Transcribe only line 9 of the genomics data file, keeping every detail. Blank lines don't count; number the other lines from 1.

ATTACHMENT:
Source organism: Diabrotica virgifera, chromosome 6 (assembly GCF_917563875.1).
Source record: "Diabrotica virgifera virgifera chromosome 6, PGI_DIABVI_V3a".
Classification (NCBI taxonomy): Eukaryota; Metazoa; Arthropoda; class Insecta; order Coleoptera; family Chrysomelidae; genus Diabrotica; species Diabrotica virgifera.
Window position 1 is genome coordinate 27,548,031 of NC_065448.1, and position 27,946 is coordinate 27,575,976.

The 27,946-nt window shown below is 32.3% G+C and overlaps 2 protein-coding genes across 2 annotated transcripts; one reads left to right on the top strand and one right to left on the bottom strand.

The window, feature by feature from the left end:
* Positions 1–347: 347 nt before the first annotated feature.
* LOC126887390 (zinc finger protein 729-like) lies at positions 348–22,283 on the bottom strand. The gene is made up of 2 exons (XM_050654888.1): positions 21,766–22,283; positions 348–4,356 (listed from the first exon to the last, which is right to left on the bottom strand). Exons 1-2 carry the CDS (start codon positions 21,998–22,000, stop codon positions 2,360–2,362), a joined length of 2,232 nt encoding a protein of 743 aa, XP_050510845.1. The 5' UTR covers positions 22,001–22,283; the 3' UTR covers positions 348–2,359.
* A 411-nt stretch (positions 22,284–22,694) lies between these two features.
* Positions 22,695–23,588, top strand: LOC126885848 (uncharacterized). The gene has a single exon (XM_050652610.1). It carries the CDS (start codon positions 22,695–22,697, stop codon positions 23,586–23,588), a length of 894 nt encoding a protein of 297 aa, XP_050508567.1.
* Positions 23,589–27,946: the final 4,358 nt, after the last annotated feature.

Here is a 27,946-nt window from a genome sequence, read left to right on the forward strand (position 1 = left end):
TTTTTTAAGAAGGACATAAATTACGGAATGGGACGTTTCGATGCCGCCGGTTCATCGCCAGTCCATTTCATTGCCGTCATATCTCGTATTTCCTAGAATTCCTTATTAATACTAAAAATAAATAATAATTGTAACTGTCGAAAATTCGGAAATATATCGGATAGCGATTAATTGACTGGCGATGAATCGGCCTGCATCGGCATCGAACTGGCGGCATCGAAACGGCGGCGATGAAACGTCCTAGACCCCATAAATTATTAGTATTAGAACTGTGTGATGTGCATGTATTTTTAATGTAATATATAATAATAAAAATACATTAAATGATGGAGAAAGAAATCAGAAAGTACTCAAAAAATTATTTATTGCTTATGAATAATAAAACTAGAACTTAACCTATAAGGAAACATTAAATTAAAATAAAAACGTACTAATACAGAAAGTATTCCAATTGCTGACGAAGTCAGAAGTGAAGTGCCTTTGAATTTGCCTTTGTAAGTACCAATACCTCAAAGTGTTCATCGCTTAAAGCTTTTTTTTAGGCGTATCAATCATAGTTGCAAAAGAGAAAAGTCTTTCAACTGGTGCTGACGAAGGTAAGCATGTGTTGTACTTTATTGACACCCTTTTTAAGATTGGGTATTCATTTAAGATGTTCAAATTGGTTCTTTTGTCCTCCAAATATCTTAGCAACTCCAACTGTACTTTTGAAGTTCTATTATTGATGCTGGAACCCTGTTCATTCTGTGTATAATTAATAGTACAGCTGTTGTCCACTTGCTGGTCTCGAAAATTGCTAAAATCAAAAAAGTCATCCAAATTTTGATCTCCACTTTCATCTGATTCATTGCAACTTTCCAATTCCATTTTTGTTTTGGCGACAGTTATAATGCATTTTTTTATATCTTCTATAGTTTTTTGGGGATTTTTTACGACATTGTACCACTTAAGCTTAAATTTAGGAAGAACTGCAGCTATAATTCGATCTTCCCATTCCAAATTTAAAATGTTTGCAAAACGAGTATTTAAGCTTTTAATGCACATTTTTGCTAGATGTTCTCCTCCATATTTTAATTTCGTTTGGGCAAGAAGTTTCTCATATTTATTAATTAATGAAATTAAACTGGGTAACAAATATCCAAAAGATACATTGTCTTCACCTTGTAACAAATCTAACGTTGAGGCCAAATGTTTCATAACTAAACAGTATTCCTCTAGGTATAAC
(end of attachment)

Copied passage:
* A 411-nt stretch (positions 22,284–22,694) lies between these two features.